Windows Server 2003 IPv6 Support
There was some experimental support for IPv6 in Windows 2000, but
it wasn't anything you'd want to put into production. Windows
Server 2003 introduces a fully functional IPv6 network stack. While
the OS is getting on board the IPv6 train, most Windows admins are
being left at the station. Check out Microsoft's IPv6 clearing
house for tons of info on Windows Server 2003 IPv6 overview's, tech
drill-downs and white papers.
Free Online Windows NT 4.0 to Windows Server 2003 Upgrade Training
A lot of us take Windows 2000 technologies, like advanced RRAS
services, Active Directory, Group Policy, Dynamic DNS, IPSec and
dynamic disks for granted. But if you've been living in a Windows
NT 4.0 world and now need to upgrade to Windows Server 2003, then
you're in for a rude awakening. Microsoft is offering a Windows
NT 4.0 to Windows Server 2003 upgrade course for free until October
24, 2003. After that you pay $199US. (Site registration required)
Test Windows Server 2003 Networking Configurations with VMware 4.0
Some of you work with great companies who provide a live lab with
a couple of dozen workstations, servers, routers and switches to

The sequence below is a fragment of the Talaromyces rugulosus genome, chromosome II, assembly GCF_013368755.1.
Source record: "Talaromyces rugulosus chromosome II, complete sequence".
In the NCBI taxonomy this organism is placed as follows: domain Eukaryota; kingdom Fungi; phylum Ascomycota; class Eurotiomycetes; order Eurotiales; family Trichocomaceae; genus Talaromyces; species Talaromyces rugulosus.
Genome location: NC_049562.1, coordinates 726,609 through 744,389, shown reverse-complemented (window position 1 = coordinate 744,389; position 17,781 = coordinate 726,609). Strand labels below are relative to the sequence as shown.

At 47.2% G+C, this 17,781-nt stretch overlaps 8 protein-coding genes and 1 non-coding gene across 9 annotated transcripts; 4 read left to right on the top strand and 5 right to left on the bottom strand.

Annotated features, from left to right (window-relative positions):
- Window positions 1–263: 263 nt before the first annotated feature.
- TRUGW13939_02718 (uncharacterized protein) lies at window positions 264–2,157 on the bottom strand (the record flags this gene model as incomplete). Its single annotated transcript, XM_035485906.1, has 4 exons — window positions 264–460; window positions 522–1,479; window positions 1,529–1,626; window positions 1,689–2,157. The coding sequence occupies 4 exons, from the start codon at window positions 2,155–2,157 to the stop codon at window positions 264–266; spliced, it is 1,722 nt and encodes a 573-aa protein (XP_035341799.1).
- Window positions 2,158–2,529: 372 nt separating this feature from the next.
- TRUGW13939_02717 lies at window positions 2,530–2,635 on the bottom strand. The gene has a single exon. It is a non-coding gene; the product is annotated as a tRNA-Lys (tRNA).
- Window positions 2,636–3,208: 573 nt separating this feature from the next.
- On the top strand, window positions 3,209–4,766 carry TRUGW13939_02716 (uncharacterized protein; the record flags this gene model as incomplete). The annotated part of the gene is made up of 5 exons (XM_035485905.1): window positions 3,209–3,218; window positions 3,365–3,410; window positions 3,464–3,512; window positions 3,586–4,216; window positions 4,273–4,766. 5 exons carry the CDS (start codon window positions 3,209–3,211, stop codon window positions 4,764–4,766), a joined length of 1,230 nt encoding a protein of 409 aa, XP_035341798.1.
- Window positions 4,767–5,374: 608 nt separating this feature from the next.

test Windows Server 2003 domain and networking features. However,
most of you are lucky if the boss says "there's a couple computers
over there you can use to test it out. Knock yourself out".
If you're in the latter group, consider using VMware 4.0 for your
pre-deployment testing. VMware 4.0 allows you to create multiple
virtual switches that allow you to completely segment your virtual
network. You can test up to 7 virtual machines on a single box if
you have a machine with a gig of RAM. Bring a second machine into
the mix, and bump up your test bed to 14 machines. For the cost of
two computers you have a 14 machine, fully virtually routable test
bed. Not too shabby.
Windows Server 2003 Shadow Copies of Shared Folders
A new feature included with Windows Server 2003 is the volume
shadow copy feature (also known as the Volume Shadows Copy
Service or VSS). VSS can take a snapshot of the content stored
in selected shares and then records changes to the content of
those shares. The changes are detected on a per-file basis, so
that only the changes are stored, not the entire changed file.
Shadow copies allow users to retrieve previous versions of a
file they might have inadvertently deleted or corrupted.
There are two pieces to the shadow copy equation: a VSS service
on the Windows Server 2003 server and the VSS client software.
The client software is on the Windows Server 2003 CD and can be
disturbed via a share or Group Policy based software deployment.
The client can be installed on Windows 2000, Windows XP and
Windows 98 computers. At this time there's no support for Windows
NT 4.0 or Windows ME. As usual, Microsoft denies the existence of
Windows 95 [g].
For everything you ever wanted to know about VSS and the shadow
copies of shared folders feature, check out the "Shadow Copies
of Shared Folders" clearing house.